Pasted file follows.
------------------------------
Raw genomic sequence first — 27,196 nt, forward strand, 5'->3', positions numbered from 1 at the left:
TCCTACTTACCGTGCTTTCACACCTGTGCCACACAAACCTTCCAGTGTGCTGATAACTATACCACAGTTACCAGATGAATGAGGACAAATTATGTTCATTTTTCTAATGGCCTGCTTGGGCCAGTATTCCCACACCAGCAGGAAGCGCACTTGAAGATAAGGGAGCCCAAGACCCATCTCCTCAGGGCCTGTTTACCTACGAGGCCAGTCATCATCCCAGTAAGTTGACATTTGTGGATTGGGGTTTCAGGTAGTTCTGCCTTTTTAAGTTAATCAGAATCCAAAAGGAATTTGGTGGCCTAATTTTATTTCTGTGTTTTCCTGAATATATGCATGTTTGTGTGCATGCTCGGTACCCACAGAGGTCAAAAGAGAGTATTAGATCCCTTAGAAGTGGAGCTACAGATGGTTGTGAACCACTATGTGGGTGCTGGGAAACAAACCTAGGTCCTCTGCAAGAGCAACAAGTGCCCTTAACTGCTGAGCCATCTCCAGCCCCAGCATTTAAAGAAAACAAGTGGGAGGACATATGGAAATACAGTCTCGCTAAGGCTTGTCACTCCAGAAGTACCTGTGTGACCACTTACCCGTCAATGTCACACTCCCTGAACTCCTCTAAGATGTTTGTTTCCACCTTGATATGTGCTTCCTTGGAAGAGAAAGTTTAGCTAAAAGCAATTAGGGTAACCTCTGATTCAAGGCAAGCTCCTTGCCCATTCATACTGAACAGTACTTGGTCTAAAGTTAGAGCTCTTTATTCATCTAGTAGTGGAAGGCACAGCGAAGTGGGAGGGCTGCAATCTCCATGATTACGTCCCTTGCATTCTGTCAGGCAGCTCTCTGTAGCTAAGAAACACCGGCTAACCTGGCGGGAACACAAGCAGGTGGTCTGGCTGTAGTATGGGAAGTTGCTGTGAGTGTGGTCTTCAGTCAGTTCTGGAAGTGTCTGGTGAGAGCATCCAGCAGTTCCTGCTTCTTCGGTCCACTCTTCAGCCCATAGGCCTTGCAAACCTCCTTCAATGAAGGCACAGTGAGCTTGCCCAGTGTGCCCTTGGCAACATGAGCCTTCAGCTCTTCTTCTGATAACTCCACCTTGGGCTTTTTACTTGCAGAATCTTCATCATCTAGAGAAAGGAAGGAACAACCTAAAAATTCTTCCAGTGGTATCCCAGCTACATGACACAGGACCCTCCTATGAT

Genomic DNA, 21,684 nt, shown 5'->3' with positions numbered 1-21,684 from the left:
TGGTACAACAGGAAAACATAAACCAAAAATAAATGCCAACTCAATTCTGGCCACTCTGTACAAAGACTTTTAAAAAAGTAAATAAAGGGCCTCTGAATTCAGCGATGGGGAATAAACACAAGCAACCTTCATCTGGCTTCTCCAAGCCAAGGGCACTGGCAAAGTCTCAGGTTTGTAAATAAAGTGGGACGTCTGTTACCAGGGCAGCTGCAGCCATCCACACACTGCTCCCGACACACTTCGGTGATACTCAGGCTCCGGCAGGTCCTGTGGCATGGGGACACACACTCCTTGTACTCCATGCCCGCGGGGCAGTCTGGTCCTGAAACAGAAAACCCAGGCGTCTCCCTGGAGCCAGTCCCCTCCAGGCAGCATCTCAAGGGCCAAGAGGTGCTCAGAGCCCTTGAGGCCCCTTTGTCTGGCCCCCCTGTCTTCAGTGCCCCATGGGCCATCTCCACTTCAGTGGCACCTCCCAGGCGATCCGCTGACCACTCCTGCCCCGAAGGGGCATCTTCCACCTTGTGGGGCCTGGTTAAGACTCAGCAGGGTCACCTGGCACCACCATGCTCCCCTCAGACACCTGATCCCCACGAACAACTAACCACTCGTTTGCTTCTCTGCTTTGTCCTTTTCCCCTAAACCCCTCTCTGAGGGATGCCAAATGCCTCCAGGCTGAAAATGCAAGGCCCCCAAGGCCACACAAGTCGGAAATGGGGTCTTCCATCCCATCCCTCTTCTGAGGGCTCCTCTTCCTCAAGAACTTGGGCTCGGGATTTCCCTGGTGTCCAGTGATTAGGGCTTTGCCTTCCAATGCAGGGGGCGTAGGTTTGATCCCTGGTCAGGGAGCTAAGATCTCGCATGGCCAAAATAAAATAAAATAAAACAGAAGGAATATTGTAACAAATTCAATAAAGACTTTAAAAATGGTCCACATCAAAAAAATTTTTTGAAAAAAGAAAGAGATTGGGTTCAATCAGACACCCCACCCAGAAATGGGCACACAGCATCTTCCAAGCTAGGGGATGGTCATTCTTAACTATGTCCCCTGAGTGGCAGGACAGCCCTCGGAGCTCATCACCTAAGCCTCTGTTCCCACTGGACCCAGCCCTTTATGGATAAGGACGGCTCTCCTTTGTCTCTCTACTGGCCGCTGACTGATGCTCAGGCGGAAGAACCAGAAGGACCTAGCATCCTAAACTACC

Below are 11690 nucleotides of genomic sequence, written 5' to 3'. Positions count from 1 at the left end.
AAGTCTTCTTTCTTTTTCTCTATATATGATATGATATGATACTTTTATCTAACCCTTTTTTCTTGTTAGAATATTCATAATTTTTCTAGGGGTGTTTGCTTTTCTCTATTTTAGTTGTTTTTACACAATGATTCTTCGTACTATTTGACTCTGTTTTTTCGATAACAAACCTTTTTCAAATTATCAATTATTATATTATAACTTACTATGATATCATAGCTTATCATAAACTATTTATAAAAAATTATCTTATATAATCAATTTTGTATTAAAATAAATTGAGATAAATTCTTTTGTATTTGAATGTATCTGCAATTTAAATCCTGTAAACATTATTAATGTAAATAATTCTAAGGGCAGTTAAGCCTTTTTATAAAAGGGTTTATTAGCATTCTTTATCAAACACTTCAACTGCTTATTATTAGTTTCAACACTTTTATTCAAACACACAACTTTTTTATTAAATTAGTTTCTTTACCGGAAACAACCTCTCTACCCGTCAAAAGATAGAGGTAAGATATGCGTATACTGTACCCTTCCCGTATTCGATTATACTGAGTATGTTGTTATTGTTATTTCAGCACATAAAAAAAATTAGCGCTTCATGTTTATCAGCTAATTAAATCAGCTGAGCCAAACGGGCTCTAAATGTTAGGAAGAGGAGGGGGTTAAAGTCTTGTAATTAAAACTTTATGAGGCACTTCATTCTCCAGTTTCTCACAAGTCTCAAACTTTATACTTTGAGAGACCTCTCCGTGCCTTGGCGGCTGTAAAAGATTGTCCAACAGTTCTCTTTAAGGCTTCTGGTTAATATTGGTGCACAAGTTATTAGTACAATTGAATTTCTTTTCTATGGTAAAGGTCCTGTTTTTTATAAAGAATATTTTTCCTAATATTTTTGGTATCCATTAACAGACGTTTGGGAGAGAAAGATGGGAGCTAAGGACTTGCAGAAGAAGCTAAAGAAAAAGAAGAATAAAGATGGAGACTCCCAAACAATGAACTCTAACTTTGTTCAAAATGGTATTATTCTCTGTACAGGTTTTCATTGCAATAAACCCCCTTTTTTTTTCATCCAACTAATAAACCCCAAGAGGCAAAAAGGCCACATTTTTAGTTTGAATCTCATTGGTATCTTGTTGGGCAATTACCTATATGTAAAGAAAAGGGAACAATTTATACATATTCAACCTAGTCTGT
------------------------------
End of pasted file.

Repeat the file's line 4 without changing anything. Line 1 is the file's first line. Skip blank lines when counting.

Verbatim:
TGGTACAACAGGAAAACATAAACCAAAAATAAATGCCAACTCAATTCTGGCCACTCTGTACAAAGACTTTTAAAAAAGTAAATAAAGGGCCTCTGAATTCAGCGATGGGGAATAAACACAAGCAACCTTCATCTGGCTTCTCCAAGCCAAGGGCACTGGCAAAGTCTCAGGTTTGTAAATAAAGTGGGACGTCTGTTACCAGGGCAGCTGCAGCCATCCACACACTGCTCCCGACACACTTCGGTGATACTCAGGCTCCGGCAGGTCCTGTGGCATGGGGACACACACTCCTTGTACTCCATGCCCGCGGGGCAGTCTGGTCCTGAAACAGAAAACCCAGGCGTCTCCCTGGAGCCAGTCCCCTCCAGGCAGCATCTCAAGGGCCAAGAGGTGCTCAGAGCCCTTGAGGCCCCTTTGTCTGGCCCCCCTGTCTTCAGTGCCCCATGGGCCATCTCCACTTCAGTGGCACCTCCCAGGCGATCCGCTGACCACTCCTGCCCCGAAGGGGCATCTTCCACCTTGTGGGGCCTGGTTAAGACTCAGCAGGGTCACCTGGCACCACCATGCTCCCCTCAGACACCTGATCCCCACGAACAACTAACCACTCGTTTGCTTCTCTGCTTTGTCCTTTTCCCCTAAACCCCTCTCTGAGGGATGCCAAATGCCTCCAGGCTGAAAATGCAAGGCCCCCAAGGCCACACAAGTCGGAAATGGGGTCTTCCATCCCATCCCTCTTCTGAGGGCTCCTCTTCCTCAAGAACTTGGGCTCGGGATTTCCCTGGTGTCCAGTGATTAGGGCTTTGCCTTCCAATGCAGGGGGCGTAGGTTTGATCCCTGGTCAGGGAGCTAAGATCTCGCATGGCCAAAATAAAATAAAATAAAACAGAAGGAATATTGTAACAAATTCAATAAAGACTTTAAAAATGGTCCACATCAAAAAAATTTTTTGAAAAAAGAAAGAGATTGGGTTCAATCAGACACCCCACCCAGAAATGGGCACACAGCATCTTCCAAGCTAGGGGATGGTCATTCTTAACTATGTCCCCTGAGTGGCAGGACAGCCCTCGGAGCTCATCACCTAAGCCTCTGTTCCCACTGGACCCAGCCCTTTATGGATAAGGACGGCTCTCCTTTGTCTCTCTACTGGCCGCTGACTGATGCTCAGGCGGAAGAACCAGAAGGACCTAGCATCCTAAACTACC